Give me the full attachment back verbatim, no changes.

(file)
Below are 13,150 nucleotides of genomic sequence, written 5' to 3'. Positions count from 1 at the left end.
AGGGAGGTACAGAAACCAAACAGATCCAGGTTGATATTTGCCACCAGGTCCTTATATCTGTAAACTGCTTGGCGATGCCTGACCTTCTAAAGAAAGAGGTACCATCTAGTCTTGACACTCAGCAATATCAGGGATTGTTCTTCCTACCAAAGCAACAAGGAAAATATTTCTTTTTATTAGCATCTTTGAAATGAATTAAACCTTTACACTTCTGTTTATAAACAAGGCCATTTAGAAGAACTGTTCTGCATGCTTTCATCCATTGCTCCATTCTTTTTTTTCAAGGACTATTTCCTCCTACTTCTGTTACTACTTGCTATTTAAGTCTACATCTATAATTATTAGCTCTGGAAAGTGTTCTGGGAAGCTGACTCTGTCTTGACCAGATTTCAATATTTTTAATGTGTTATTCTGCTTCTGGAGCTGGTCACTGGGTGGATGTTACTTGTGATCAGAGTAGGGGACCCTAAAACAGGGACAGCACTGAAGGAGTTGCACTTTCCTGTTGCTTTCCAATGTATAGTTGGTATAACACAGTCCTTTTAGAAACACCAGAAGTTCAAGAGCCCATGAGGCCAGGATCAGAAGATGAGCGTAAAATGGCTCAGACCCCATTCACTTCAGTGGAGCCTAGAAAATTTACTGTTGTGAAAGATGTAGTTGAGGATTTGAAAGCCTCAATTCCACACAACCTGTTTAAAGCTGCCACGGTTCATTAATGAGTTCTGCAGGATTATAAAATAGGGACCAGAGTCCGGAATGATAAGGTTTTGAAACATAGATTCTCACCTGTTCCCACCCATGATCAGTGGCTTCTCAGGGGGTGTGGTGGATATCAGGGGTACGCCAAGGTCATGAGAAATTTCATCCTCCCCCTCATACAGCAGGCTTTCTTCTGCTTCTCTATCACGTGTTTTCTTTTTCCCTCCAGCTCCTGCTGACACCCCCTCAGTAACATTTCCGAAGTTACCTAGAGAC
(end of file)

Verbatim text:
Below are 13,150 nucleotides of genomic sequence, written 5' to 3'. Positions count from 1 at the left end.
AGGGAGGTACAGAAACCAAACAGATCCAGGTTGATATTTGCCACCAGGTCCTTATATCTGTAAACTGCTTGGCGATGCCTGACCTTCTAAAGAAAGAGGTACCATCTAGTCTTGACACTCAGCAATATCAGGGATTGTTCTTCCTACCAAAGCAACAAGGAAAATATTTCTTTTTATTAGCATCTTTGAAATGAATTAAACCTTTACACTTCTGTTTATAAACAAGGCCATTTAGAAGAACTGTTCTGCATGCTTTCATCCATTGCTCCATTCTTTTTTTTCAAGGACTATTTCCTCCTACTTCTGTTACTACTTGCTATTTAAGTCTACATCTATAATTATTAGCTCTGGAAAGTGTTCTGGGAAGCTGACTCTGTCTTGACCAGATTTCAATATTTTTAATGTGTTATTCTGCTTCTGGAGCTGGTCACTGGGTGGATGTTACTTGTGATCAGAGTAGGGGACCCTAAAACAGGGACAGCACTGAAGGAGTTGCACTTTCCTGTTGCTTTCCAATGTATAGTTGGTATAACACAGTCCTTTTAGAAACACCAGAAGTTCAAGAGCCCATGAGGCCAGGATCAGAAGATGAGCGTAAAATGGCTCAGACCCCATTCACTTCAGTGGAGCCTAGAAAATTTACTGTTGTGAAAGATGTAGTTGAGGATTTGAAAGCCTCAATTCCACACAACCTGTTTAAAGCTGCCACGGTTCATTAATGAGTTCTGCAGGATTATAAAATAGGGACCAGAGTCCGGAATGATAAGGTTTTGAAACATAGATTCTCACCTGTTCCCACCCATGATCAGTGGCTTCTCAGGGGGTGTGGTGGATATCAGGGGTACGCCAAGGTCATGAGAAATTTCATCCTCCCCCTCATACAGCAGGCTTTCTTCTGCTTCTCTATCACGTGTTTTCTTTTTCCCTCCAGCTCCTGCTGACACCCCCTCAGTAACATTTCCGAAGTTACCTAGAGAC